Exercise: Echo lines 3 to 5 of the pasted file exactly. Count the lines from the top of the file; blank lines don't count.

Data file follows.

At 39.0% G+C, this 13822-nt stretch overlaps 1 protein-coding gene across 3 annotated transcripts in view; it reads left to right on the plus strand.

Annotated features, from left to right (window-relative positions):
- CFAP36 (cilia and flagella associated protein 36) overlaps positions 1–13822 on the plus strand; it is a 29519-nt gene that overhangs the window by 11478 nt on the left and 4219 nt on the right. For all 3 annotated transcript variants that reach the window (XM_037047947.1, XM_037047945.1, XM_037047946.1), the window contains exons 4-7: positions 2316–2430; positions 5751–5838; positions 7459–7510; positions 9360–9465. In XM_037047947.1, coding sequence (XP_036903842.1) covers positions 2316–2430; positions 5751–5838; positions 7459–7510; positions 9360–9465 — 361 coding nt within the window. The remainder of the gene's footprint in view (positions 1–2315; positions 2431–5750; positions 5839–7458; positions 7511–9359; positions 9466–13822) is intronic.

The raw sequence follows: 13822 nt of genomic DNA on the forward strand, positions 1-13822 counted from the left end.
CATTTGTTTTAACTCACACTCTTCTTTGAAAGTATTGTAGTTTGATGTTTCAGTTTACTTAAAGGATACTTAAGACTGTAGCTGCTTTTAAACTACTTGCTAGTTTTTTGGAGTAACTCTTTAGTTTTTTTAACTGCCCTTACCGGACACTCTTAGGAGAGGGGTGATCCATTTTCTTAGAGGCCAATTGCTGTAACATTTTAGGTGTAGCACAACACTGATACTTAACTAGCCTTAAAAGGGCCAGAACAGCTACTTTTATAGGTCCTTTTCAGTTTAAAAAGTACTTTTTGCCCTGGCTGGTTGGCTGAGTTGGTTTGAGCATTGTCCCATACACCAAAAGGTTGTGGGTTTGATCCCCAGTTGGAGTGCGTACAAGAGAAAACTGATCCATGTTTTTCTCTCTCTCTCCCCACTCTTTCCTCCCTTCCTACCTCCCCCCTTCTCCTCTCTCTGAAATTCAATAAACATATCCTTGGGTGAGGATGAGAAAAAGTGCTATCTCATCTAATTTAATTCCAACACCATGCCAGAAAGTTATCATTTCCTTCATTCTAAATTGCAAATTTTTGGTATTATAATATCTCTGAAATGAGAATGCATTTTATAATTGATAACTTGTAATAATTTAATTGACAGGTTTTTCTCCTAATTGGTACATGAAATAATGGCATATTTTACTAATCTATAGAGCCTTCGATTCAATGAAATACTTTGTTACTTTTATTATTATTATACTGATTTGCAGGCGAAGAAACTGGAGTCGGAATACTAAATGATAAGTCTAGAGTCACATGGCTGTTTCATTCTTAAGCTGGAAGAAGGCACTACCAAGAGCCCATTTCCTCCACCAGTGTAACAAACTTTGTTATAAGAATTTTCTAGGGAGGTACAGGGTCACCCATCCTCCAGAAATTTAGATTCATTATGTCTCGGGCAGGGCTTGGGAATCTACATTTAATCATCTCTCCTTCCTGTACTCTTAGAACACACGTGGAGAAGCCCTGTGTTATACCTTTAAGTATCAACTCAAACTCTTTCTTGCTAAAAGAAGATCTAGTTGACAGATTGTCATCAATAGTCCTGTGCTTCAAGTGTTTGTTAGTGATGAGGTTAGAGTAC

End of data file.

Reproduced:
- CFAP36 (cilia and flagella associated protein 36) overlaps positions 1–13822 on the plus strand; it is a 29519-nt gene that overhangs the window by 11478 nt on the left and 4219 nt on the right. For all 3 annotated transcript variants that reach the window (XM_037047947.1, XM_037047945.1, XM_037047946.1), the window contains exons 4-7: positions 2316–2430; positions 5751–5838; positions 7459–7510; positions 9360–9465. In XM_037047947.1, coding sequence (XP_036903842.1) covers positions 2316–2430; positions 5751–5838; positions 7459–7510; positions 9360–9465 — 361 coding nt within the window. The remainder of the gene's footprint in view (positions 1–2315; positions 2431–5750; positions 5839–7458; positions 7511–9359; positions 9466–13822) is intronic.

The raw sequence follows: 13822 nt of genomic DNA on the forward strand, positions 1-13822 counted from the left end.
CATTTGTTTTAACTCACACTCTTCTTTGAAAGTATTGTAGTTTGATGTTTCAGTTTACTTAAAGGATACTTAAGACTGTAGCTGCTTTTAAACTACTTGCTAGTTTTTTGGAGTAACTCTTTAGTTTTTTTAACTGCCCTTACCGGACACTCTTAGGAGAGGGGTGATCCATTTTCTTAGAGGCCAATTGCTGTAACATTTTAGGTGTAGCACAACACTGATACTTAACTAGCCTTAAAAGGGCCAGAACAGCTACTTTTATAGGTCCTTTTCAGTTTAAAAAGTACTTTTTGCCCTGGCTGGTTGGCTGAGTTGGTTTGAGCATTGTCCCATACACCAAAAGGTTGTGGGTTTGATCCCCAGTTGGAGTGCGTACAAGAGAAAACTGATCCATGTTTTTCTCTCTCTCTCCCCACTCTTTCCTCCCTTCCTACCTCCCCCCTTCTCCTCTCTCTGAAATTCAATAAACATATCCTTGGGTGAGGATGAGAAAAAGTGCTATCTCATCTAATTTAATTCCAACACCATGCCAGAAAGTTATCATTTCCTTCATTCTAAATTGCAAATTTTTGGTATTATAATATCTCTGAAATGAGAATGCATTTTATAATTGATAACTTGTAATAATTTAATTGACAGGTTTTTCTCCTAATTGGTACATGAAATAATGGCATATTTTACTAATCTATAGAGCCTTCGATTCAATGAAATACTTTGTTACTTTTATTATTATTATACTGATTTGCAGGCGAAGAAACTGGAGTCGGAATACTAAATGATAAGTCTAGAGTCACATGGCTGTTTCATTCTTAAGCTGGAAGAAGGCACTACCAAGAGCCCATTTCCTCCACCAGTGTAACAAACTTTGTTATAAGAATTTTCTAGGGAGGTACAGGGTCACCCATCCTCCAGAAATTTAGATTCATTATGTCTCGGGCAGGGCTTGGGAATCTACATTTAATCATCTCTCCTTCCTGTACTCTTAGAACACACGTGGAGAAGCCCTGTGTTATACCTTTAAGTATCAACTCAAACTCTTTCTTGCTAAAAGAAGATCTAGTTGACAGATTGTCATCAATAGTCCTGTGCTTCAAGTGTTTGTTAGTGATGAGGTTAGAGTAC